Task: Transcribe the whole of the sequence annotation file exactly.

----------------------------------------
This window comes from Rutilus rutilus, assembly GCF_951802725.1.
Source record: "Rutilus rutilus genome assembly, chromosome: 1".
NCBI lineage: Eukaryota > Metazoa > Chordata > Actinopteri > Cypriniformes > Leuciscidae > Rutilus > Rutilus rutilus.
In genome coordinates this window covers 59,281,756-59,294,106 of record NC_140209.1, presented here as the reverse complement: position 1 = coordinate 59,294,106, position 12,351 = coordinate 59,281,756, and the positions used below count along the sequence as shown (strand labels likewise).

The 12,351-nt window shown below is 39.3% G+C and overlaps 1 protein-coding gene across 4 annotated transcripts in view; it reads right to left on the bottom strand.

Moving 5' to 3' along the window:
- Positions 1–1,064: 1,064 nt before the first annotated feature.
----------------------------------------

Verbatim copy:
This window comes from Rutilus rutilus, assembly GCF_951802725.1.
Source record: "Rutilus rutilus genome assembly, chromosome: 1".
NCBI lineage: Eukaryota > Metazoa > Chordata > Actinopteri > Cypriniformes > Leuciscidae > Rutilus > Rutilus rutilus.
In genome coordinates this window covers 59,281,756-59,294,106 of record NC_140209.1, presented here as the reverse complement: position 1 = coordinate 59,294,106, position 12,351 = coordinate 59,281,756, and the positions used below count along the sequence as shown (strand labels likewise).

The 12,351-nt window shown below is 39.3% G+C and overlaps 1 protein-coding gene across 4 annotated transcripts in view; it reads right to left on the bottom strand.

Moving 5' to 3' along the window:
- Positions 1–1,064: 1,064 nt before the first annotated feature.